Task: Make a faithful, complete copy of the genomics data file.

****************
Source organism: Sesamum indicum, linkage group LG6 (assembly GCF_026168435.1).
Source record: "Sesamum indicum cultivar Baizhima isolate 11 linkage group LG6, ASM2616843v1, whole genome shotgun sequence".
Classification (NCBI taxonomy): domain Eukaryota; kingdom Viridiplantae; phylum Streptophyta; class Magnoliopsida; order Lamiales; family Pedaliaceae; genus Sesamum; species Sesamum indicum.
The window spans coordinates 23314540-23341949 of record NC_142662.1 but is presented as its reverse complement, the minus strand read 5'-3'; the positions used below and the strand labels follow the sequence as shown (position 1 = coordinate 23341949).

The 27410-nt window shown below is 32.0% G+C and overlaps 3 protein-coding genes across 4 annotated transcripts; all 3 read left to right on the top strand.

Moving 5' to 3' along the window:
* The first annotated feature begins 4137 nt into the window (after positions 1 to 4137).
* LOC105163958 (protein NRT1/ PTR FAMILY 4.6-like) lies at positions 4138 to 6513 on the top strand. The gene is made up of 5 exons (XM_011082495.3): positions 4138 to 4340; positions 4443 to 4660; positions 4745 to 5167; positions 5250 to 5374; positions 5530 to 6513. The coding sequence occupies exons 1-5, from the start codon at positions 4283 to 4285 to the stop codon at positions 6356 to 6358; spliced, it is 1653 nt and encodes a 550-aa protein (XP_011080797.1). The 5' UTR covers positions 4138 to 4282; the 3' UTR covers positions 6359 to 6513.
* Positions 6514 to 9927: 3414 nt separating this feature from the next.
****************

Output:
Source organism: Sesamum indicum, linkage group LG6 (assembly GCF_026168435.1).
Source record: "Sesamum indicum cultivar Baizhima isolate 11 linkage group LG6, ASM2616843v1, whole genome shotgun sequence".
Classification (NCBI taxonomy): domain Eukaryota; kingdom Viridiplantae; phylum Streptophyta; class Magnoliopsida; order Lamiales; family Pedaliaceae; genus Sesamum; species Sesamum indicum.
The window spans coordinates 23314540-23341949 of record NC_142662.1 but is presented as its reverse complement, the minus strand read 5'-3'; the positions used below and the strand labels follow the sequence as shown (position 1 = coordinate 23341949).

The 27410-nt window shown below is 32.0% G+C and overlaps 3 protein-coding genes across 4 annotated transcripts; all 3 read left to right on the top strand.

Moving 5' to 3' along the window:
* The first annotated feature begins 4137 nt into the window (after positions 1 to 4137).
* LOC105163958 (protein NRT1/ PTR FAMILY 4.6-like) lies at positions 4138 to 6513 on the top strand. The gene is made up of 5 exons (XM_011082495.3): positions 4138 to 4340; positions 4443 to 4660; positions 4745 to 5167; positions 5250 to 5374; positions 5530 to 6513. The coding sequence occupies exons 1-5, from the start codon at positions 4283 to 4285 to the stop codon at positions 6356 to 6358; spliced, it is 1653 nt and encodes a 550-aa protein (XP_011080797.1). The 5' UTR covers positions 4138 to 4282; the 3' UTR covers positions 6359 to 6513.
* Positions 6514 to 9927: 3414 nt separating this feature from the next.